Police were called to the shooting at 3.27am on Sunday at a fuel station in the Norsborg area of Botkyrka, south of Stockholm. The girl was taken to hospital, but later died from her injuries. According to unconfirmed reports in several Swedish newspapers, she was hit by a stray bullet and had not been the intended target.
Friends of the girl and local residents gathered on the site on Sunday to pay tribute to her.
“She was always full of energy and wanted what's best for everyone. She had dreams. She deserves all the best,” a 13-year-old friend who had come to the fuel station to light candles, told newspaper Expressen.
A mother-of-three whose son was also friends with the girl and had lived in the area her entire life, told Aftonbladet that her son had been planning to go swimming with the girl the following day. She said she and her children used to go to the fuel station regularly to eat at the nearby PizzaHut or McDonalds.
“We felt safe, but now there is no safety. I don't know what it would feel like to come here and eat in the future,” she said.
Meanwhile, police and decision-makers pledged to continue the crackdown on violent crime in Sweden.
“My thoughts are first and foremost with the girl's family and loved ones, but also to everyone in the area. Nobody should have to fear shootings and other violence where they live,” said national police chief Anders Thornberg in a comment to TT.
“We will investigate and do everything in our power to bring the people behind this terrible act to justice. We will collect witness statements, forensic evidence and all material that could help us move the investigation forward. But how successful we are also depends on those who know anything about the incident coming forward and helping us solve the crime.”
“We are going to set things right when it comes to increasingly serious violence in society, but in order to do that we have to continue to work together. When school, social services, police, civil society and citizens work together we will eventually succeed.”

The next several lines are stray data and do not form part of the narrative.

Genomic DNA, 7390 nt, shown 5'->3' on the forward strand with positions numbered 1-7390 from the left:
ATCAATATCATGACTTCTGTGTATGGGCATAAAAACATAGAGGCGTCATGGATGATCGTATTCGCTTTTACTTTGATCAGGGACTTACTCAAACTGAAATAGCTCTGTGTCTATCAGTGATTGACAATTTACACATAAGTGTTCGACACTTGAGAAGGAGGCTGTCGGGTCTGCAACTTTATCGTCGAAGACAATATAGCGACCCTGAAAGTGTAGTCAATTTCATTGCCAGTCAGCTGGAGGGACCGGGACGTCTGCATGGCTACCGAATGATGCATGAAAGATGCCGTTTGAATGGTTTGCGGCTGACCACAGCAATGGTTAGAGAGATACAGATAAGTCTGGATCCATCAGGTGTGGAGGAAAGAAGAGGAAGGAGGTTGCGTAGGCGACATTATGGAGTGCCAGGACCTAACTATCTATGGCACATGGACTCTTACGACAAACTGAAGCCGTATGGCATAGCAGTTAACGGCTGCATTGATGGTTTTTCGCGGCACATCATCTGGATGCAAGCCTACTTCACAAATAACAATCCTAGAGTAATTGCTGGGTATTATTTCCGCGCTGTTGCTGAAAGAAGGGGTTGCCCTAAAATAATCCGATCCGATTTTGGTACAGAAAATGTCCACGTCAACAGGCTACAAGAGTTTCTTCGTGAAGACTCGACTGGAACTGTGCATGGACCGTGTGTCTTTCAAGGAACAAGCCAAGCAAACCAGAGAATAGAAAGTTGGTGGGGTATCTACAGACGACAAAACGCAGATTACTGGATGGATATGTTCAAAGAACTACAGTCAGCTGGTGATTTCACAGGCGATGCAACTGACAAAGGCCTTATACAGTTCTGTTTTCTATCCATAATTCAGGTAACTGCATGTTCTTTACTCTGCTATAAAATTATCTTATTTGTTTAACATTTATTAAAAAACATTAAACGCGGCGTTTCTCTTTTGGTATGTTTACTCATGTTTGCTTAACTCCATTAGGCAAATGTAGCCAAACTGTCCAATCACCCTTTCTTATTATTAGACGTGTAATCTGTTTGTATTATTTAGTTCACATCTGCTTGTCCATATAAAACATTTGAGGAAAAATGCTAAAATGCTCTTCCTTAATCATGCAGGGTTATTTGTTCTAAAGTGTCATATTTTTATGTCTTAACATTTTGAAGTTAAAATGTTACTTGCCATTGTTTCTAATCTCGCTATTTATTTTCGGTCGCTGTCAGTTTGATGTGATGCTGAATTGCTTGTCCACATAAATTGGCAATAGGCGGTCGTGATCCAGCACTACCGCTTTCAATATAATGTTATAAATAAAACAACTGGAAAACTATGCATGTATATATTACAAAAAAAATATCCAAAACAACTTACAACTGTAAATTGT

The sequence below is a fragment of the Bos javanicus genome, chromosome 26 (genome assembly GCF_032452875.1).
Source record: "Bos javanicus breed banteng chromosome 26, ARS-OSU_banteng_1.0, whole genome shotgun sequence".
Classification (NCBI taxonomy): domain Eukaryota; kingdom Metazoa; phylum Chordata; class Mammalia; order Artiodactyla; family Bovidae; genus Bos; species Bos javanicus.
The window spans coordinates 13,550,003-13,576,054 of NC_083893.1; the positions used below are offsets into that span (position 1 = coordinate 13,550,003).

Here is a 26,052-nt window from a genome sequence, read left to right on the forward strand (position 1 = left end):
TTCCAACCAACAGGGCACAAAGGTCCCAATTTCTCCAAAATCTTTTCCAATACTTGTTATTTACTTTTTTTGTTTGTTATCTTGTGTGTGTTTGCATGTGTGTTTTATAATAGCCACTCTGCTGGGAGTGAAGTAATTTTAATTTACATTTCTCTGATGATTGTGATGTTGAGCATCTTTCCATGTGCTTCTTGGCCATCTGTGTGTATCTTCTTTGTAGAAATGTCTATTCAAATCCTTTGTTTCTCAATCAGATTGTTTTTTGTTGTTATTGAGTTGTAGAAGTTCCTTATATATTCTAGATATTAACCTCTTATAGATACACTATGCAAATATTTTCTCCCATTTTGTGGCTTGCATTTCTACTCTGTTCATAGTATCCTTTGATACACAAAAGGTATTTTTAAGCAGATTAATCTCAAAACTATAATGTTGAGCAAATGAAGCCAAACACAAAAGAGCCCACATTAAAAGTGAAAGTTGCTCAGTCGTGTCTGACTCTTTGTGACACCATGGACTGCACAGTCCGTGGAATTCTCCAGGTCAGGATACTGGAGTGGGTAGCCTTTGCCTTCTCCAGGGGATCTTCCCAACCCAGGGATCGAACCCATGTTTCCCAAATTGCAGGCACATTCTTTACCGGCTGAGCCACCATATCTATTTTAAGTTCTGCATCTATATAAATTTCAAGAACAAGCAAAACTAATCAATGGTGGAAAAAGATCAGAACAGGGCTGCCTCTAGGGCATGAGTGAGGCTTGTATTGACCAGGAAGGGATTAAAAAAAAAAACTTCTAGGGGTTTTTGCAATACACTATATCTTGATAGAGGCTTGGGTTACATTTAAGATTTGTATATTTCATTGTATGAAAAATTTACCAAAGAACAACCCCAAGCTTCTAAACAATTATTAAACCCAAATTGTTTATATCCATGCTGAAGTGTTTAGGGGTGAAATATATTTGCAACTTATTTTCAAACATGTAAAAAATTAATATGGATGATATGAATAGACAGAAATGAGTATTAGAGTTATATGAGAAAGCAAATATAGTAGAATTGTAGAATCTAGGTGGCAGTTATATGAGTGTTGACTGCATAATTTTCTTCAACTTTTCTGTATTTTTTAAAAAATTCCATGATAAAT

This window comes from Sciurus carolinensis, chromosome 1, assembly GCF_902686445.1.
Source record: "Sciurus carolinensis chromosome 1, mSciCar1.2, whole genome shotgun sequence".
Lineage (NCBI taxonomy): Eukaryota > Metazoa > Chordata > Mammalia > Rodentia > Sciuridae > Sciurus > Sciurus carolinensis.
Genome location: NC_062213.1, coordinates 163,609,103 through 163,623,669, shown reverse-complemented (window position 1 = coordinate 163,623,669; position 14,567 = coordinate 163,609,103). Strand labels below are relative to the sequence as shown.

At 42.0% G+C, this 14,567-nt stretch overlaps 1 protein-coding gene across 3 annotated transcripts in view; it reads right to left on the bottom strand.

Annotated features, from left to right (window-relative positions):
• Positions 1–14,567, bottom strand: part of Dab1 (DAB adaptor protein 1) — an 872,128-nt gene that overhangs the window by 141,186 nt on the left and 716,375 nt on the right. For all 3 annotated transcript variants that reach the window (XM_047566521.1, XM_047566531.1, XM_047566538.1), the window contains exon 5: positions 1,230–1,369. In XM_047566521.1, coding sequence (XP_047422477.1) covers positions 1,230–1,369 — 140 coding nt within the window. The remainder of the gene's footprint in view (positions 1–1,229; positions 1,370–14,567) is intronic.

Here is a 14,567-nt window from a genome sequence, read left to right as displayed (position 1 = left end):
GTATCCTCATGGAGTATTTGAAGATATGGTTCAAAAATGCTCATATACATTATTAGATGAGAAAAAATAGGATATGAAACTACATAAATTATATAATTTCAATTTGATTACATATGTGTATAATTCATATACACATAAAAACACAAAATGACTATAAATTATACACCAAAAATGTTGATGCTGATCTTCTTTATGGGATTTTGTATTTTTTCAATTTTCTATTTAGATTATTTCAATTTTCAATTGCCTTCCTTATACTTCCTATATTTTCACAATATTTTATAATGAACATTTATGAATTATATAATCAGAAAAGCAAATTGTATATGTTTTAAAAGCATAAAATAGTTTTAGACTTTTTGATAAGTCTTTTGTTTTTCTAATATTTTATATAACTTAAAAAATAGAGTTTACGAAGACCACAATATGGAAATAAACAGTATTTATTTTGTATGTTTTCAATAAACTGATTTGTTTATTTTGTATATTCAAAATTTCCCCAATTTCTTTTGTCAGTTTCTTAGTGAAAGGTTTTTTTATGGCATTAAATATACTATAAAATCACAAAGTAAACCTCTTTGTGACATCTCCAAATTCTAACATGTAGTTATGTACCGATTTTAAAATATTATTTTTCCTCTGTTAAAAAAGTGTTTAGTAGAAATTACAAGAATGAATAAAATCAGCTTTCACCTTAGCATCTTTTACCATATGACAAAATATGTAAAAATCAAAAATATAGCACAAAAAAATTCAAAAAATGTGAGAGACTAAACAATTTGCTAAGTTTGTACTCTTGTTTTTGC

Home Affairs Minister Mikael Damberg said he was “shocked and disgusted”.
“I am aware that no words are enough for those who have lost a child in this awful way, but I still want to say that our thoughts are with you and that we share your grief in these difficult times. The government will continue to expand society's crime-fighting capacity with more police, tougher punishments and preventive work,” he wrote in a comment to TT.
Sweden launched a so-called “special national incident” in November 2019 to look into violent gang crime incidents, but the number of shootings increased in the first four months of 2020 compared to last year.
Fifteen people were killed in 98 shootings between January and April, according to police statistics released earlier this year. In the same period of 2019, there were 81 shootings with 15 people killed.
However, the number of fatal shootings has remained relatively unchanged compared to previous years. Nine people were killed in 76 shootings during the same four months in 2018, and the year before that a total of 16 people were killed in 99 shootings.